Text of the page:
Last Updated Sep 29, 2008 4:08 AM EDT
In normal circumstances I would have been upset. But in truth I considered my boss to be a total jerk and so reveled privately in the project's demise.
Clearly I'm a much nicer person these days, but can't speak for him.
The truth is, no amount of effort or positive thinking is going to transform a lousy idea. The question is though, how do you determine when to keep shoveling in the resources, versus when to call it a day and drag the idea into the trash?
The answer is, I feel, at the very core of small business and helps explain why it's such a damn fine way of working. It has to do with how we are uniquely placed to be fully in touch with our intuition, or gut feeling, and in a position to respond to it fully.
In a larger organisation, an individual's intuitive feeling invariably becomes suppressed (or at the very least diluted), because speaking up can result in criticisms of being wrong; not getting it; not being up to speed and so on.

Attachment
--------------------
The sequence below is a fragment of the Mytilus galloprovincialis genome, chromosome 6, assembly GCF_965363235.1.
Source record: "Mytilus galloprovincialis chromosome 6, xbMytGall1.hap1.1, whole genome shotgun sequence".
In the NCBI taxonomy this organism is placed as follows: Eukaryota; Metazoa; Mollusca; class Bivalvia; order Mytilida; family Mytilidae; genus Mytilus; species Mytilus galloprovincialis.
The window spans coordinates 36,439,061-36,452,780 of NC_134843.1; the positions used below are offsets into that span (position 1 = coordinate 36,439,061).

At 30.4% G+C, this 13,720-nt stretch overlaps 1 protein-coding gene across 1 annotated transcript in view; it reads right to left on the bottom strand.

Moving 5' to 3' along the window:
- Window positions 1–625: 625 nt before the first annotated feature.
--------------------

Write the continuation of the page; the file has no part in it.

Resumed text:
Not so the life of an independent. Our intuition tells us if an idea stinks and we can act on this feeling without fear of redress. It may not tell us immediately and it may not tell us directly, but tell us it most certainly does.
If something doesn't feel quite right, it probably isn't.
I like to think of my intuition as a 'caution indicator' more than a decision-maker. I may not biff a new idea completely, it's more likely I'll quarantine it for a while and go back to it later.
Do some seemingly bad ideas make it to market? Of course they do, but the chances are intuition has stalled the idea long enough for it (or the world) to evolve favourably.
What are your experiences, do you listen to your intuition? Post a comment and let's hear it.